December 16, 2019
On November 15, 2019, the SEC’s Office of the Whistleblower (“OWB”) issued its annual report for fiscal year 2019. The report contains some important details for public and private companies, investment advisers and broker-dealers. Although OWB is limited by statute in the amount of information it can provide about whistleblowers and the enforcement actions on which whistleblower awards are based, the report nevertheless provides a useful look at the priorities of the SEC’s Division of Enforcement, the types of potential violations that whistleblowers have been reporting to the SEC, and characteristics of the whistleblowers themselves. This information, along with related developments that we discuss below, should inform how entities anticipate and respond to the continuing proliferation of whistleblower activity discussed in the report.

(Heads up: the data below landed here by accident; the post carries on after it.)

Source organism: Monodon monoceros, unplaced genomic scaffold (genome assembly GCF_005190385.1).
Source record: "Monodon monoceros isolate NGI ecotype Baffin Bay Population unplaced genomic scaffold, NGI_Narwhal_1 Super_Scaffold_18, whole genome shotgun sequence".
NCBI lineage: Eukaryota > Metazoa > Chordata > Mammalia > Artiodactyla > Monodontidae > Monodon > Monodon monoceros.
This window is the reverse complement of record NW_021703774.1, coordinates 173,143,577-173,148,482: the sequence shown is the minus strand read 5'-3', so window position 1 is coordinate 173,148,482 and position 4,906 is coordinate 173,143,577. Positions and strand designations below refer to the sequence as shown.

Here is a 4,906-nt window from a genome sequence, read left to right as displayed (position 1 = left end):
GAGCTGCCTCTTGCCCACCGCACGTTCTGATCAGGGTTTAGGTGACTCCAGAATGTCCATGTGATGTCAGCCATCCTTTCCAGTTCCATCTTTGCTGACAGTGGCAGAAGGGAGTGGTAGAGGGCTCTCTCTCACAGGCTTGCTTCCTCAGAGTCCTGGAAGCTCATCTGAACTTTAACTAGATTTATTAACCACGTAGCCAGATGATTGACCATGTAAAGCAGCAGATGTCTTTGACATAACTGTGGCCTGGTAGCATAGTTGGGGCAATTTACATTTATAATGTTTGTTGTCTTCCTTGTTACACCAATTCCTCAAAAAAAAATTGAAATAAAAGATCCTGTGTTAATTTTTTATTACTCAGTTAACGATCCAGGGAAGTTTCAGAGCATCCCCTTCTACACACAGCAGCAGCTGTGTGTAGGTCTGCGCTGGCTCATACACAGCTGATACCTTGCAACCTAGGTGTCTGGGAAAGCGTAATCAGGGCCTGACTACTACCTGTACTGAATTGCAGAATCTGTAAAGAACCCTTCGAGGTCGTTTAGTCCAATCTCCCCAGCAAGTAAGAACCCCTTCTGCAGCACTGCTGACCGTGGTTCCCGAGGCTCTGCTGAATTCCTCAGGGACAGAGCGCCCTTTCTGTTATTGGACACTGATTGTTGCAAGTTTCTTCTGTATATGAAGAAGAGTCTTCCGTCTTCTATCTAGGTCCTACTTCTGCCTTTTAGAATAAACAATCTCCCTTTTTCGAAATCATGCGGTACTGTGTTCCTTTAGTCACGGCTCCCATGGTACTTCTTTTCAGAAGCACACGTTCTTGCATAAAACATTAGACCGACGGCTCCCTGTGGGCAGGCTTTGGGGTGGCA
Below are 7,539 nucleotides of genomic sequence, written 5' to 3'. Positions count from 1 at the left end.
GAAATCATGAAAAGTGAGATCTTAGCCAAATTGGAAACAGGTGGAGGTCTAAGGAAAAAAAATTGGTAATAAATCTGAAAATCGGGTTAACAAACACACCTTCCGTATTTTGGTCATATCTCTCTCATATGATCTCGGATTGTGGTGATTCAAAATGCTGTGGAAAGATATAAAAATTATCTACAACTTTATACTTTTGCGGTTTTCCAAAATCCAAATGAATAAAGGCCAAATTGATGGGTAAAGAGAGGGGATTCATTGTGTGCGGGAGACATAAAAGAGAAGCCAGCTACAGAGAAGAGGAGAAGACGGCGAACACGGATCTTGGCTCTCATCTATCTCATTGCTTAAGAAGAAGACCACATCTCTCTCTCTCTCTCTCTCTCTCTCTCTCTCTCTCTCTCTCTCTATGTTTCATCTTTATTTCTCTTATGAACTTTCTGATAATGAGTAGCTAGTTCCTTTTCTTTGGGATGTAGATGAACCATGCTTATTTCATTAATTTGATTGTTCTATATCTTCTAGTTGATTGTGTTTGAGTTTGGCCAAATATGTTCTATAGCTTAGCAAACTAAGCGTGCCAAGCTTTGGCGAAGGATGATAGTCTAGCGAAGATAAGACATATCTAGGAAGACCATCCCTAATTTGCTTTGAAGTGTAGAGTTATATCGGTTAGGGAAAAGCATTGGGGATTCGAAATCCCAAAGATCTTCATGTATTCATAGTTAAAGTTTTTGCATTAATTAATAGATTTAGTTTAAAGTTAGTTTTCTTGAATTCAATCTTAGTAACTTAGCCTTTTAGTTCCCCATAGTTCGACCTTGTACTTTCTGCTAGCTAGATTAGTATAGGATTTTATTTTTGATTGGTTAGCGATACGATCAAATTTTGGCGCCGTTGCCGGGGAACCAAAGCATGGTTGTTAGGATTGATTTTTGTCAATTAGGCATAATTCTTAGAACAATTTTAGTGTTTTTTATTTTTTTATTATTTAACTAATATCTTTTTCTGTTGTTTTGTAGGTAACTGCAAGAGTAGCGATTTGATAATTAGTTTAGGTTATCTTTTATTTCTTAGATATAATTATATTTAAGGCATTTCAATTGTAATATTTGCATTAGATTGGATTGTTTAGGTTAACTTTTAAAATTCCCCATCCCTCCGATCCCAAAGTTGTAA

Based on the number of whistleblower tips and the quantity and dollar amounts of the reported awards, the whistleblower program remains vigorous, even though the total award amount paid in fiscal 2019 was significantly below that of fiscal 2018. In fiscal 2019, the SEC received 5,212 whistleblower tips – slightly below the 5,282 received in fiscal 2018 – viewed against the total of over 33,000 tips provided to the agency since the program began.1 More importantly, however, the number of tips in recent years has grown dramatically, increasing by approximately 74 percent since fiscal year 2012,2 reflecting the continued effectiveness of the sizeable financial incentives that the program offers to individuals who report possible wrongdoing to the SEC.